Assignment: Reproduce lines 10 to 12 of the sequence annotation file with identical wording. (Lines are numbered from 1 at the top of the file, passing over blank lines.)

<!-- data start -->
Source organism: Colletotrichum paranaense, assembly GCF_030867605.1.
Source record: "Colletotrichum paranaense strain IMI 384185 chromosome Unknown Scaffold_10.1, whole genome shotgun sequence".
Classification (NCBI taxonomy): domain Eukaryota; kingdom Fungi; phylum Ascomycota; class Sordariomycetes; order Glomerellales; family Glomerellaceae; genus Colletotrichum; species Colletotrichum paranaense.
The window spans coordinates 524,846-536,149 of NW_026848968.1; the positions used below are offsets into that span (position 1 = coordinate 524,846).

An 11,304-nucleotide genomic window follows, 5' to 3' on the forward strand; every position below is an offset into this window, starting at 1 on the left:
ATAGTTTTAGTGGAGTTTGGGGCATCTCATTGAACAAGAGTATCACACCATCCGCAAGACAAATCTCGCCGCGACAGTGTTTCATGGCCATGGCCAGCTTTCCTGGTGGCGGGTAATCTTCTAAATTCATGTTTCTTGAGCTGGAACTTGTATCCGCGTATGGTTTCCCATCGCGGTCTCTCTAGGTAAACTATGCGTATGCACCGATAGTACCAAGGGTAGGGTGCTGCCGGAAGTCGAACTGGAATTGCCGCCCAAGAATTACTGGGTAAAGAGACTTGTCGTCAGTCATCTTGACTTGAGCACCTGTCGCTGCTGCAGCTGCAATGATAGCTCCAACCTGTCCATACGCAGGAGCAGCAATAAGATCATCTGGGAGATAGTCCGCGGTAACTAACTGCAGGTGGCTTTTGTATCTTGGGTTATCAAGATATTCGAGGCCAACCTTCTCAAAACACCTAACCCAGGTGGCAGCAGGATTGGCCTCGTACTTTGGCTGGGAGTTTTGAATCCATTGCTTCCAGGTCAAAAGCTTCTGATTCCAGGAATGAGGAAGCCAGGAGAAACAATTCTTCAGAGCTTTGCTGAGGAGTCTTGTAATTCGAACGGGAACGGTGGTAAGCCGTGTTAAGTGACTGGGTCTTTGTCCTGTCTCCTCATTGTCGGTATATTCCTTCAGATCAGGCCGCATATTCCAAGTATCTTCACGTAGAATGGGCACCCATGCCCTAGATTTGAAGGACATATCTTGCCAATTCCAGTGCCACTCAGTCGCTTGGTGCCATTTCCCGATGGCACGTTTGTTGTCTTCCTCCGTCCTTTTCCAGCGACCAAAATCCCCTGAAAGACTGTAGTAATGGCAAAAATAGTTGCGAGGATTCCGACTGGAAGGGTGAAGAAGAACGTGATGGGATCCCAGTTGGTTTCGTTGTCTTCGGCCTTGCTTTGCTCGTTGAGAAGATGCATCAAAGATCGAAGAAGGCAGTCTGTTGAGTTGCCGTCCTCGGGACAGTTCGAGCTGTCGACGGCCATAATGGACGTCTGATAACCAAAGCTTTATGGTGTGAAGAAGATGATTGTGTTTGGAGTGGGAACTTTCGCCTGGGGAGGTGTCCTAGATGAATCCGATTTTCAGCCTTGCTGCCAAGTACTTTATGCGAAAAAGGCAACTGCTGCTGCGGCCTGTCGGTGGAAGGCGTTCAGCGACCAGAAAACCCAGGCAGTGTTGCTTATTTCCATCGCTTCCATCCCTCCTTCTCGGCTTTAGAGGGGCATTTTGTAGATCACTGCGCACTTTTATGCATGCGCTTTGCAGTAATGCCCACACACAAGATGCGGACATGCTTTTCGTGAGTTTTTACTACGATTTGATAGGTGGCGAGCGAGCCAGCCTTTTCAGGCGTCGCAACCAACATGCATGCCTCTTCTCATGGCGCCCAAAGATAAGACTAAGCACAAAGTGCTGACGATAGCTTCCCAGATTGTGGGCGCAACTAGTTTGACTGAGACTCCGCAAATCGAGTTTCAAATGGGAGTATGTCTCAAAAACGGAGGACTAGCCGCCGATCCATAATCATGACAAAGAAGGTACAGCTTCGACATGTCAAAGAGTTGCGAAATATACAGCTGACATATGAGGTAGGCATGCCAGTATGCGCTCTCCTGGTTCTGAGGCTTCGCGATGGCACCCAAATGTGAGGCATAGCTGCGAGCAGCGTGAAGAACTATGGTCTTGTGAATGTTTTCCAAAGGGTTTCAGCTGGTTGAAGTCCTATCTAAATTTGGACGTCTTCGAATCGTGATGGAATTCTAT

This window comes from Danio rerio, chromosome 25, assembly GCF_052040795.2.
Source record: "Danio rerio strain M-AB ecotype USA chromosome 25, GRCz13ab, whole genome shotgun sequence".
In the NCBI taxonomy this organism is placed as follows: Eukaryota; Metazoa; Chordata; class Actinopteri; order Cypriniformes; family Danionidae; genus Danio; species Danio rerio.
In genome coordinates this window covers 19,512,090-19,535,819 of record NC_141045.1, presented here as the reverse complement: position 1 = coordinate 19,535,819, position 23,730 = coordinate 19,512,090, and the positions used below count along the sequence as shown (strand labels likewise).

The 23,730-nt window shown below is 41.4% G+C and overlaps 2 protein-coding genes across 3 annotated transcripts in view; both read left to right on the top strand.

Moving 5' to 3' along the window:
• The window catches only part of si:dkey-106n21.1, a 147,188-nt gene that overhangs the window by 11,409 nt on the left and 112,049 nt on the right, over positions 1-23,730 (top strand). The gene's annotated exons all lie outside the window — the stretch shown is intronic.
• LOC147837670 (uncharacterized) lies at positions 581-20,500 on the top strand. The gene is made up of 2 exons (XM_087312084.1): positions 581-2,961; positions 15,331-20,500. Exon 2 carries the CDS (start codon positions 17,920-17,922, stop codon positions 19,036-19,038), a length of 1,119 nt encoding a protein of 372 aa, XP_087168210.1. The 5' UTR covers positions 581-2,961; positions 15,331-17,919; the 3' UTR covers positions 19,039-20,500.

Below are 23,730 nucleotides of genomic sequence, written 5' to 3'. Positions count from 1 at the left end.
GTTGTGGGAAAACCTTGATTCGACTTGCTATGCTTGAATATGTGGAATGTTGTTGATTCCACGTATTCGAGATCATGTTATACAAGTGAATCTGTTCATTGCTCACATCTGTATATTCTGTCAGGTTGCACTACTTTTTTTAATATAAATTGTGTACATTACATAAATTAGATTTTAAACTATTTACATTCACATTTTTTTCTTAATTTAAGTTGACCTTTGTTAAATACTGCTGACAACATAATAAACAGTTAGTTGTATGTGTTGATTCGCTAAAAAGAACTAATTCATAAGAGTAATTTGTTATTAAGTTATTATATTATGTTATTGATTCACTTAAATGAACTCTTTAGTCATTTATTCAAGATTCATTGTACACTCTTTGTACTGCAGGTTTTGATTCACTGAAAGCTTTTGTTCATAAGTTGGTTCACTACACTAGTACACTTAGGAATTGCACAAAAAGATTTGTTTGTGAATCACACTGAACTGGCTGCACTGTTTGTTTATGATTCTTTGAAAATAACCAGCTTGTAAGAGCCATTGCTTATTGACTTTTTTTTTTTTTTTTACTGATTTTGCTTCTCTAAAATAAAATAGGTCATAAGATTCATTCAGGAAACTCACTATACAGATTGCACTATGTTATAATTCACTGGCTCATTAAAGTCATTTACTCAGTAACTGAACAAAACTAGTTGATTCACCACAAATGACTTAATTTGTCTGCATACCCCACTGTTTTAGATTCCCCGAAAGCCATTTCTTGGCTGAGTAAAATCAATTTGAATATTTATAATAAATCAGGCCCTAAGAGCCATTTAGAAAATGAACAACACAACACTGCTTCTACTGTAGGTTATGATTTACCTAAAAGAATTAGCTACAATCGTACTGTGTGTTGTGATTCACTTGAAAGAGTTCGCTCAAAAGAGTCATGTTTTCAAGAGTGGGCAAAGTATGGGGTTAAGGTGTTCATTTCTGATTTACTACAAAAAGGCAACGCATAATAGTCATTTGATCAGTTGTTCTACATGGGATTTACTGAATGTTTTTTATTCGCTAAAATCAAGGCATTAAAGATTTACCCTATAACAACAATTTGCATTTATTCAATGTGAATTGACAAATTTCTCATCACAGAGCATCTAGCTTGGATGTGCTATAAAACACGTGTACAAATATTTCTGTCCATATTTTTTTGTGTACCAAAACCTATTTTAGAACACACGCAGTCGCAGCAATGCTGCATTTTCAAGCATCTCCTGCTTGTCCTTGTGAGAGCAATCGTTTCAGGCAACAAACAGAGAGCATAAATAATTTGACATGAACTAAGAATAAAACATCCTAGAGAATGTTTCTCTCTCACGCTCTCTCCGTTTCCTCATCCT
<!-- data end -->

In genome coordinates this window covers 19,512,090-19,535,819 of record NC_141045.1, presented here as the reverse complement: position 1 = coordinate 19,535,819, position 23,730 = coordinate 19,512,090, and the positions used below count along the sequence as shown (strand labels likewise).

The 23,730-nt window shown below is 41.4% G+C and overlaps 2 protein-coding genes across 3 annotated transcripts in view; both read left to right on the top strand.

Moving 5' to 3' along the window: